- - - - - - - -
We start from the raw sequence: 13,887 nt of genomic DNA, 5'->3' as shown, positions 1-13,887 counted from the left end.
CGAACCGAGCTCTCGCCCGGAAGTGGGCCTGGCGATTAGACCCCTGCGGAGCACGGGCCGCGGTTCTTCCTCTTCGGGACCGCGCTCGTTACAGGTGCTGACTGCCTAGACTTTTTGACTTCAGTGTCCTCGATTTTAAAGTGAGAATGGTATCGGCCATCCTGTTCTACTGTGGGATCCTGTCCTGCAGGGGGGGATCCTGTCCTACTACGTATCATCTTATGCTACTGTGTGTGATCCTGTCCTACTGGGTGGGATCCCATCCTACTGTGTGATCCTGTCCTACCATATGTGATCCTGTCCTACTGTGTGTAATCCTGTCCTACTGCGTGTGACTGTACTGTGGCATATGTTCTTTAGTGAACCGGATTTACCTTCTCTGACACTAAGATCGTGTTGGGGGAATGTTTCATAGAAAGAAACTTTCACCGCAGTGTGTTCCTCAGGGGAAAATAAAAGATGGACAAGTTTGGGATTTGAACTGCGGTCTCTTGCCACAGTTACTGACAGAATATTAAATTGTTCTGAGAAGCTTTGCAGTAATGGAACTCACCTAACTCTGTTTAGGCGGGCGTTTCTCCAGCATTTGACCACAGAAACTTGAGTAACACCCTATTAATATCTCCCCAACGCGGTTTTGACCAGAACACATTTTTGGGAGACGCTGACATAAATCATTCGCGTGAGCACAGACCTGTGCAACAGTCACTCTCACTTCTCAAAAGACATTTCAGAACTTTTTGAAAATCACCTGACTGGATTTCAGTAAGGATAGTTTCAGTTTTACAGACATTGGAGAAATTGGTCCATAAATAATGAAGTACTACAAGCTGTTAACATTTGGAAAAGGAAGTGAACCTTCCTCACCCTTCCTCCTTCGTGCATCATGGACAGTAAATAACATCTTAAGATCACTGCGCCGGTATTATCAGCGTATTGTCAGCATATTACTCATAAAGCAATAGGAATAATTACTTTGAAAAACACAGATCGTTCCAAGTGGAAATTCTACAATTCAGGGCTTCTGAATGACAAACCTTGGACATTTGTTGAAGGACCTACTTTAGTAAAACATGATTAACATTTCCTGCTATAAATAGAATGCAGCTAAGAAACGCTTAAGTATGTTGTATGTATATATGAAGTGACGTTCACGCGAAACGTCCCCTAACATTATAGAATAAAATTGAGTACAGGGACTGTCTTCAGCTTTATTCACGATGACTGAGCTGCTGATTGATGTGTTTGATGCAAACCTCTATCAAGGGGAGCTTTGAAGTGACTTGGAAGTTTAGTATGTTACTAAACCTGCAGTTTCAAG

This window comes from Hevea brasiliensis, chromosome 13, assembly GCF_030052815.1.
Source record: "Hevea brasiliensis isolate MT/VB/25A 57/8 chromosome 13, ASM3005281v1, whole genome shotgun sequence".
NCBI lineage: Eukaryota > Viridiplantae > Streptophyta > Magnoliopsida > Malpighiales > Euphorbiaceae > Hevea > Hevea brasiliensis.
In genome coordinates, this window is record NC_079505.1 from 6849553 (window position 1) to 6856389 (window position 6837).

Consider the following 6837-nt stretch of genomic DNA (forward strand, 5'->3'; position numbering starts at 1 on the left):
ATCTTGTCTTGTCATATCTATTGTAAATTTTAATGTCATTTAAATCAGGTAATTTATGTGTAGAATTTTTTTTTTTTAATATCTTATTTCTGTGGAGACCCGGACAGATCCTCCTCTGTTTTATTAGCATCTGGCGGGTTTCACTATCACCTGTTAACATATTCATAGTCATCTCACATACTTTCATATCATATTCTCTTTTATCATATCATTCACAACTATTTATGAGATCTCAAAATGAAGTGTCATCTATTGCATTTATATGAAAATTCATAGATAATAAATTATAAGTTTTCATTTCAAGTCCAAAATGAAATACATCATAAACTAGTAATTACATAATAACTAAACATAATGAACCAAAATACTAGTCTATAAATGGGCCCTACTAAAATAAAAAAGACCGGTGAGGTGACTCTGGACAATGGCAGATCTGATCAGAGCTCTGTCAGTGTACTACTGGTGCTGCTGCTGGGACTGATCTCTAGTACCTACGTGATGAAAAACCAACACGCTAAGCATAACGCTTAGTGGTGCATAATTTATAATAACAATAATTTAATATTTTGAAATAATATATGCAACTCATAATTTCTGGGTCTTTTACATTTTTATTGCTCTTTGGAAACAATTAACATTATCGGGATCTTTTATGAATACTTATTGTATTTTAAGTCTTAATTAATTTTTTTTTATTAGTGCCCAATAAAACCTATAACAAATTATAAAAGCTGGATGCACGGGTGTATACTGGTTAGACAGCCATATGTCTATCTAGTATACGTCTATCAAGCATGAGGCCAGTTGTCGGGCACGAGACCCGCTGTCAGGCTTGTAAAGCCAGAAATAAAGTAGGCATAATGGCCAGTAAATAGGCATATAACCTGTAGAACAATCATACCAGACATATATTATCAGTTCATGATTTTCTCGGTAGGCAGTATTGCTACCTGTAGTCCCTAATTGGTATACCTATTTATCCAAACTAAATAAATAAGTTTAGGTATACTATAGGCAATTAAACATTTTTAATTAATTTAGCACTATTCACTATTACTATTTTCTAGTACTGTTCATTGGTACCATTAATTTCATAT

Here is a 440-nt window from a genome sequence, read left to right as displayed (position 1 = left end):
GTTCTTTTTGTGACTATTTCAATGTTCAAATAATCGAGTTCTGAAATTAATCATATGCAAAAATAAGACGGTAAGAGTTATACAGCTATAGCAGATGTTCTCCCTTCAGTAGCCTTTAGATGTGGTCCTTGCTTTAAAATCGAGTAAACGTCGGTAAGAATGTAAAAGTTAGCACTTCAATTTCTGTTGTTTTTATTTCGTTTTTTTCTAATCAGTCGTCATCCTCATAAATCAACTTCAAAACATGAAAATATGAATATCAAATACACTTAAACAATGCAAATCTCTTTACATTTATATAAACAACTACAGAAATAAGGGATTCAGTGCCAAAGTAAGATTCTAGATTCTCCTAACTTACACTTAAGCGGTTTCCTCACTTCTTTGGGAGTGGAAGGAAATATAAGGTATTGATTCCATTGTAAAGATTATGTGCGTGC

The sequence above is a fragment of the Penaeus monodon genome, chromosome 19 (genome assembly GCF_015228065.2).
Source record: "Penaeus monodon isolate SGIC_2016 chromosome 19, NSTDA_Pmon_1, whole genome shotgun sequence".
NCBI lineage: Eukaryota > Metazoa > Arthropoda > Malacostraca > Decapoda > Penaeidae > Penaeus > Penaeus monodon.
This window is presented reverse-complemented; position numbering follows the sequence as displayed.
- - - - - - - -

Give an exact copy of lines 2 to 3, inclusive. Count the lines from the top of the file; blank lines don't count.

CGAACCGAGCTCTCGCCCGGAAGTGGGCCTGGCGATTAGACCCCTGCGGAGCACGGGCCGCGGTTCTTCCTCTTCGGGACCGCGCTCGTTACAGGTGCTGACTGCCTAGACTTTTTGACTTCAGTGTCCTCGATTTTAAAGTGAGAATGGTATCGGCCATCCTGTTCTACTGTGGGATCCTGTCCTGCAGGGGGGGATCCTGTCCTACTACGTATCATCTTATGCTACTGTGTGTGATCCTGTCCTACTGGGTGGGATCCCATCCTACTGTGTGATCCTGTCCTACCATATGTGATCCTGTCCTACTGTGTGTAATCCTGTCCTACTGCGTGTGACTGTACTGTGGCATATGTTCTTTAGTGAACCGGATTTACCTTCTCTGACACTAAGATCGTGTTGGGGGAATGTTTCATAGAAAGAAACTTTCACCGCAGTGTGTTCCTCAGGGGAAAATAAAAGATGGACAAGTTTGGGATTTGAACTGCGGTCTCTTGCCACAGTTACTGACAGAATATTAAATTGTTCTGAGAAGCTTTGCAGTAATGGAACTCACCTAACTCTGTTTAGGCGGGCGTTTCTCCAGCATTTGACCACAGAAACTTGAGTAACACCCTATTAATATCTCCCCAACGCGGTTTTGACCAGAACACATTTTTGGGAGACGCTGACATAAATCATTCGCGTGAGCACAGACCTGTGCAACAGTCACTCTCACTTCTCAAAAGACATTTCAGAACTTTTTGAAAATCACCTGACTGGATTTCAGTAAGGATAGTTTCAGTTTTACAGACATTGGAGAAATTGGTCCATAAATAATGAAGTACTACAAGCTGTTAACATTTGGAAAAGGAAGTGAACCTTCCTCACCCTTCCTCCTTCGTGCATCATGGACAGTAAATAACATCTTAAGATCACTGCGCCGGTATTATCAGCGTATTGTCAGCATATTACTCATAAAGCAATAGGAATAATTACTTTGAAAAACACAGATCGTTCCAAGTGGAAATTCTACAATTCAGGGCTTCTGAATGACAAACCTTGGACATTTGTTGAAGGACCTACTTTAGTAAAACATGATTAACATTTCCTGCTATAAATAGAATGCAGCTAAGAAACGCTTAAGTATGTTGTATGTATATATGAAGTGACGTTCACGCGAAACGTCCCCTAACATTATAGAATAAAATTGAGTACAGGGACTGTCTTCAGCTTTATTCACGATGACTGAGCTGCTGATTGATGTGTTTGATGCAAACCTCTATCAAGGGGAGCTTTGAAGTGACTTGGAAGTTTAGTATGTTACTAAACCTGCAGTTTCAAG

This window comes from Hevea brasiliensis, chromosome 13, assembly GCF_030052815.1.